About two or three weeks back, when I was resting in my living room (I was sick by then), I happened to watch this show in AFC called "Bake with Anna Olson" and she was making braided egg buns which she said are staples in bakeries everywhere (maybe in the US and other western countries as I hardly find these buns in Malaysia or Indonesia).
Anyhow, I was inspired by this particular recipe of hers and suddenly, I was also on-fire to test her recipe right after her show in AFC ended. I knew I was not feeling terribly well that afternoon but when my fever had not come back as yet, I used that opportunity to make the bread dough and so on. In the end, I managed to produce a dozen of braided egg buns by night before collapsing and actually got admitted to hospital the next night.
Here's the recipe of the buns that I made few weeks ago, adapted from Anna Olson's recipe. I am not a master in braiding hair, even the simplest one, but somehow I could braid my buns and they looked fine - using four strands braid method.
The buns look so sophisticated but they are not.
Braided Egg Buns
3/4 cup Fresh Milk
1 tbs Condensed milk
2 tsp Dry yeast
1 tsp Vanilla Extract
1/4 cup Sugar
2 Eggs, at room temperature
1 Egg yolk
1/4 cup Vegetable oil
3 1/4 cup All-purpose flour
1/2 tsp Salt
1 Egg yolk, whisked with 2 tbsp Milk for brushing
Sesame seeds, poppy seeds, grated cheese for sprinkling (optional)
1. Double boil or heat fresh milk and condensed milk in a heat-resistant bowl until lukewarm.
2. As per the general bread maker function: Place fresh milk, condensed milk, oil, eggs, sugar and salt first in the bread maker.
3. Pour the all purpose flour then make a small hole in the flour.
4. Put the yeast in the flour hole (make sure the yeast is not in contact with the liquid ingredients before kneading).
5. Turn your bread machine on (I use the basic program). Knead once, which takes about 10 mins.
6. Take the dough out of the machine and place the dough in an oiled bowl. Cover the bowl with plastic wrap and let it rise for 90 minutes until doubled in size.
The dough 90 minutes later after the first proofing.
7. Turn the dough out onto a lightly floured work surface and cut into 12 pieces.
8. To create the braided buns with 4 strands: Cut each piece of the dough in half and roll out each half into a thin rope about 12 inches long. Place one rope of dough over the second and create a cross. Bring the ends of the bottom (vertical) rope over the top rope, crossing completely. Repeat this step with the horizontal piece of dough and continue crossing the ropes over until you reach the ends of the dough. Tuck the end of the pieces and place the braided buns in lined baking trays. Repeat this step with the remaining buns. For easier and clearer instructions in braiding the buns, check some tutorial videos in Youtube, you'd learn a lot from there.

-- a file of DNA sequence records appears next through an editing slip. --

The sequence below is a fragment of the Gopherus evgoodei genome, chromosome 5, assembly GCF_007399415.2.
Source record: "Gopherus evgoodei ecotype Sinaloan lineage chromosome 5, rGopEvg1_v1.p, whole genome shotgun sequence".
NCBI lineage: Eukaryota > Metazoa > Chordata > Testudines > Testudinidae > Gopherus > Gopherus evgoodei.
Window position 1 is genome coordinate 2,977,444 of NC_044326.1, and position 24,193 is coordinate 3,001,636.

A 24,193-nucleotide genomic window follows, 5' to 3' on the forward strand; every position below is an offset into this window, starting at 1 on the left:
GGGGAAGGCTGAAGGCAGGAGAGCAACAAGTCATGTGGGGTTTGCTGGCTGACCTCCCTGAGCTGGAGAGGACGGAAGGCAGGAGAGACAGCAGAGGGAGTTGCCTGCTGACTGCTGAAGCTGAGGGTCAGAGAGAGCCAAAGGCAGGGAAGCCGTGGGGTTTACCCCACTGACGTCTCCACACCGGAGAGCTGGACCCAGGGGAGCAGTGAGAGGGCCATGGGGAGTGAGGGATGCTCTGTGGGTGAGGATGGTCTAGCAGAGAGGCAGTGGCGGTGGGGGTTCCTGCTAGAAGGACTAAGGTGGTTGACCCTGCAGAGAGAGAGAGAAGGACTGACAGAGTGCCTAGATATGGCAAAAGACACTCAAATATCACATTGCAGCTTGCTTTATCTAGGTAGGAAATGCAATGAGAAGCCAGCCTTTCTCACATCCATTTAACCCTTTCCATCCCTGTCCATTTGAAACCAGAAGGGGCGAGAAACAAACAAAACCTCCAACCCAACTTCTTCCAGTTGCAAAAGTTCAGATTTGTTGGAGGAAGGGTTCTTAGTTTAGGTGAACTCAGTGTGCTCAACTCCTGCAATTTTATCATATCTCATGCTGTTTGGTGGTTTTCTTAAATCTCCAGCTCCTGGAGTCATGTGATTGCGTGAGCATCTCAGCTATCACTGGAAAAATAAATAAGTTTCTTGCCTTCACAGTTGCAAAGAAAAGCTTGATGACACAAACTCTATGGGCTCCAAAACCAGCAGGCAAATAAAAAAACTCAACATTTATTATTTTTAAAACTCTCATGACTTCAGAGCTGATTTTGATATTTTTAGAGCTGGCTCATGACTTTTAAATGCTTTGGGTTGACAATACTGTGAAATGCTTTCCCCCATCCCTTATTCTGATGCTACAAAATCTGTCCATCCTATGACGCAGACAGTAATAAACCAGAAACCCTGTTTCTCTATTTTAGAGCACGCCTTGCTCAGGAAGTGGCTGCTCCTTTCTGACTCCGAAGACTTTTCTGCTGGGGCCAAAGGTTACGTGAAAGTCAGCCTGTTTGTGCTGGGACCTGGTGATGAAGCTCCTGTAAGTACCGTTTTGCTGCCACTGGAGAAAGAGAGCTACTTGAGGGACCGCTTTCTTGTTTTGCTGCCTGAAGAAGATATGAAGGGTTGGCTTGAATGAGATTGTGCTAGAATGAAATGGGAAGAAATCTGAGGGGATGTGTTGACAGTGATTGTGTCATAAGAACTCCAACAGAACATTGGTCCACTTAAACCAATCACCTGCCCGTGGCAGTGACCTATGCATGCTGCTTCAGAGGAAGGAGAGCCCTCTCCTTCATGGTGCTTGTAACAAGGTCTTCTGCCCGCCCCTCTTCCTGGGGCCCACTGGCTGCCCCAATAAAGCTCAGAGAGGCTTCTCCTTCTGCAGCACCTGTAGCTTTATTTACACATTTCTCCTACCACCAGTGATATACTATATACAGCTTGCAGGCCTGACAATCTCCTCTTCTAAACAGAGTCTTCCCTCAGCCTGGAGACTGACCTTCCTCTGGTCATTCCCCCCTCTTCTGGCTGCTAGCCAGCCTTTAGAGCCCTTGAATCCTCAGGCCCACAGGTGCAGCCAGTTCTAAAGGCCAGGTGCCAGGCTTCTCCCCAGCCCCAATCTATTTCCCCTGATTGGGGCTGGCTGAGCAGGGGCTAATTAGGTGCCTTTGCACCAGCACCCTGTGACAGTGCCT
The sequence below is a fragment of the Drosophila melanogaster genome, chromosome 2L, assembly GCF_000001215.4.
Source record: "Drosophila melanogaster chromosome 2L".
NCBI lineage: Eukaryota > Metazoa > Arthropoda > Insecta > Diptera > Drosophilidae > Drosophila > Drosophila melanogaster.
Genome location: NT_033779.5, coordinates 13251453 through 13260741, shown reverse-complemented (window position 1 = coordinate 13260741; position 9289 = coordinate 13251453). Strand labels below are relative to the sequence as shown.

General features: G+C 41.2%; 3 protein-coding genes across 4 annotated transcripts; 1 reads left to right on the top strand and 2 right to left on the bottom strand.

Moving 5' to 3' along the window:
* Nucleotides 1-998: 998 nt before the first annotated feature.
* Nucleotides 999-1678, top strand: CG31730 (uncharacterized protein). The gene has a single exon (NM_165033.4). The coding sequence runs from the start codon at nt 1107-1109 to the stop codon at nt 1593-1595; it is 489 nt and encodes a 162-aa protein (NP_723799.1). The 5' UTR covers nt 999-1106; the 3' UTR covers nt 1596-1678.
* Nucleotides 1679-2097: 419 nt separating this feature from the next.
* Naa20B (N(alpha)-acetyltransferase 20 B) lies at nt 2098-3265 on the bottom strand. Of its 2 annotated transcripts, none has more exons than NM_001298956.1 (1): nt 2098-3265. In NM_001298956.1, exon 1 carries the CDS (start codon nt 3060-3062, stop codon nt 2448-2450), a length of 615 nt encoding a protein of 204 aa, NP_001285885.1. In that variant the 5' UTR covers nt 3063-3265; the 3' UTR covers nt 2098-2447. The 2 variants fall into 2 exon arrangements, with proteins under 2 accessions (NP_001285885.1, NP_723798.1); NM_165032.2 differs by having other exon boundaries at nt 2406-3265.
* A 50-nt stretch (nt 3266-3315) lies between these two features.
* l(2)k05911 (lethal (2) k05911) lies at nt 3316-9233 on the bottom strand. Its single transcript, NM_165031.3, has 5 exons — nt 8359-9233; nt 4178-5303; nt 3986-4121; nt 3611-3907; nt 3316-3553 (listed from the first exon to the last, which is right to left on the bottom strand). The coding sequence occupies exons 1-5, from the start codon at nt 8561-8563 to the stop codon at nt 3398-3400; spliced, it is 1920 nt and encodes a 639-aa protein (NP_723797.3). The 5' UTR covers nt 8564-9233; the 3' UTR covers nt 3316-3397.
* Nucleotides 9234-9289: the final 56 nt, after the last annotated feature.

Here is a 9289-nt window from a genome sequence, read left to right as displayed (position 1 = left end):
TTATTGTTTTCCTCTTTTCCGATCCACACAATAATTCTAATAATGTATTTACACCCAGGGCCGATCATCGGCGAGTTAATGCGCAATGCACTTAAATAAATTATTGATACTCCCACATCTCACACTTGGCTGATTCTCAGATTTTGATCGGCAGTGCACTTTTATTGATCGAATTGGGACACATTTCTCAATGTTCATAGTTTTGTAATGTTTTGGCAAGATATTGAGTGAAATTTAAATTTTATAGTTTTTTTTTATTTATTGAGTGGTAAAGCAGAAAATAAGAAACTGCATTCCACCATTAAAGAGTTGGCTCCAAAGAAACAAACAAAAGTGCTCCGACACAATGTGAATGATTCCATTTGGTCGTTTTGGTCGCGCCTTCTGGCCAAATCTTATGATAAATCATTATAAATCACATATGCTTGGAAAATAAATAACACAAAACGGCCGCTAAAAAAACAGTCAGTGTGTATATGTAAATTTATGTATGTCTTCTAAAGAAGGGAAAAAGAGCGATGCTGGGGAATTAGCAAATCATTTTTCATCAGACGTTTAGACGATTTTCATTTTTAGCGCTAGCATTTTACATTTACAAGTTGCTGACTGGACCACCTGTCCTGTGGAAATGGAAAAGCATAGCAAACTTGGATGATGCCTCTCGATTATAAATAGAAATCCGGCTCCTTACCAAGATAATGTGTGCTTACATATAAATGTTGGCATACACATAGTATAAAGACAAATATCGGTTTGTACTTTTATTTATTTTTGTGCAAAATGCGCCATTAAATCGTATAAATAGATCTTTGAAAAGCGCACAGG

The braided buns, ready for their second rise.
9. Cover the trays with plastic wrap and let the buns rise for another 45 minutes or until almost double in size.
10. Brush the buns with egg wash and sprinkle the buns with sesame/poppy seeds (I didn't have any so my buns were plain). I did, however, top some of the buns with grated cheese as per my husband's request.
11. Bake the buns in a preheated oven (160-170 degree Celcius) for 20-25 minutes or until the buns are golden brown.
Done and done.
By far, I think this was my first time handling a dough that's very smooth and not difficult at all to handle. Not sticky or too hard, the elasticity was just perfect to braid or form to other shapes.
Moving on, the first thing my husband said when he ate the bun was that the bun tasted like bread (Duh!). Then, he also commented that he felt so healthy eating fresh home made buns.
That night, I sent my buns pictures to my brother who was holidaying in my parents' house. Minutes after he received the pics, he sent one picture back to me. I don't know how he managed to edit the picture so fast using 9gag style and he successfully made me laugh with this one.
My brother is a funny guy.
Since MIL was in Thailand that week and we couldn't finish a dozen of buns in two days or so (home-made buns don't use any artificial preservatives so they don't last fresh that long), I gave more than half of the buns to Naomi's teachers and friends the next morning.
We always have this happy problem in our house to finish all the stuff that I bake because we are a small family of three and Naomi generally doesn't really eat bread or cookies yet. So, yeah.. I normally give away half or more than half my home-made baked goods to family members, neighbours or Naomi's school.